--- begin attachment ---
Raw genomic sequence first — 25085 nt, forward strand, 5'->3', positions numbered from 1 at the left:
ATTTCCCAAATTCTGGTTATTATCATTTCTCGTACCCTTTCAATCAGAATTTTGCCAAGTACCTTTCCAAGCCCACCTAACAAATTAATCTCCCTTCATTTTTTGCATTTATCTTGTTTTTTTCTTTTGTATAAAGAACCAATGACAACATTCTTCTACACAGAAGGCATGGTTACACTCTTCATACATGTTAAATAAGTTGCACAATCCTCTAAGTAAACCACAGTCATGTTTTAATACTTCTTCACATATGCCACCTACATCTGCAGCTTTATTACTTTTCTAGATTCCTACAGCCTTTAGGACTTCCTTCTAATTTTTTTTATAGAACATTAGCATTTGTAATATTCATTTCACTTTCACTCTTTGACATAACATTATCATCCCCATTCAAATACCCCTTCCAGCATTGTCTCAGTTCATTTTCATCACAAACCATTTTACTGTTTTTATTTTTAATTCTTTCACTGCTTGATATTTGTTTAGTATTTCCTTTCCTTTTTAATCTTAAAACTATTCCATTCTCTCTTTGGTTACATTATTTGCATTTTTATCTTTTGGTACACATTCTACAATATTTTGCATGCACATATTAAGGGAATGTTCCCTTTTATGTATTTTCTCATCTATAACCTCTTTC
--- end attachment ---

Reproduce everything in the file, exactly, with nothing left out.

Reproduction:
Raw genomic sequence first — 25085 nt, forward strand, 5'->3', positions numbered from 1 at the left:
ATTTCCCAAATTCTGGTTATTATCATTTCTCGTACCCTTTCAATCAGAATTTTGCCAAGTACCTTTCCAAGCCCACCTAACAAATTAATCTCCCTTCATTTTTTGCATTTATCTTGTTTTTTTCTTTTGTATAAAGAACCAATGACAACATTCTTCTACACAGAAGGCATGGTTACACTCTTCATACATGTTAAATAAGTTGCACAATCCTCTAAGTAAACCACAGTCATGTTTTAATACTTCTTCACATATGCCACCTACATCTGCAGCTTTATTACTTTTCTAGATTCCTACAGCCTTTAGGACTTCCTTCTAATTTTTTTTATAGAACATTAGCATTTGTAATATTCATTTCACTTTCACTCTTTGACATAACATTATCATCCCCATTCAAATACCCCTTCCAGCATTGTCTCAGTTCATTTTCATCACAAACCATTTTACTGTTTTTATTTTTAATTCTTTCACTGCTTGATATTTGTTTAGTATTTCCTTTCCTTTTTAATCTTAAAACTATTCCATTCTCTCTTTGGTTACATTATTTGCATTTTTATCTTTTGGTACACATTCTACAATATTTTGCATGCACATATTAAGGGAATGTTCCCTTTTATGTATTTTCTCATCTATAACCTCTTTC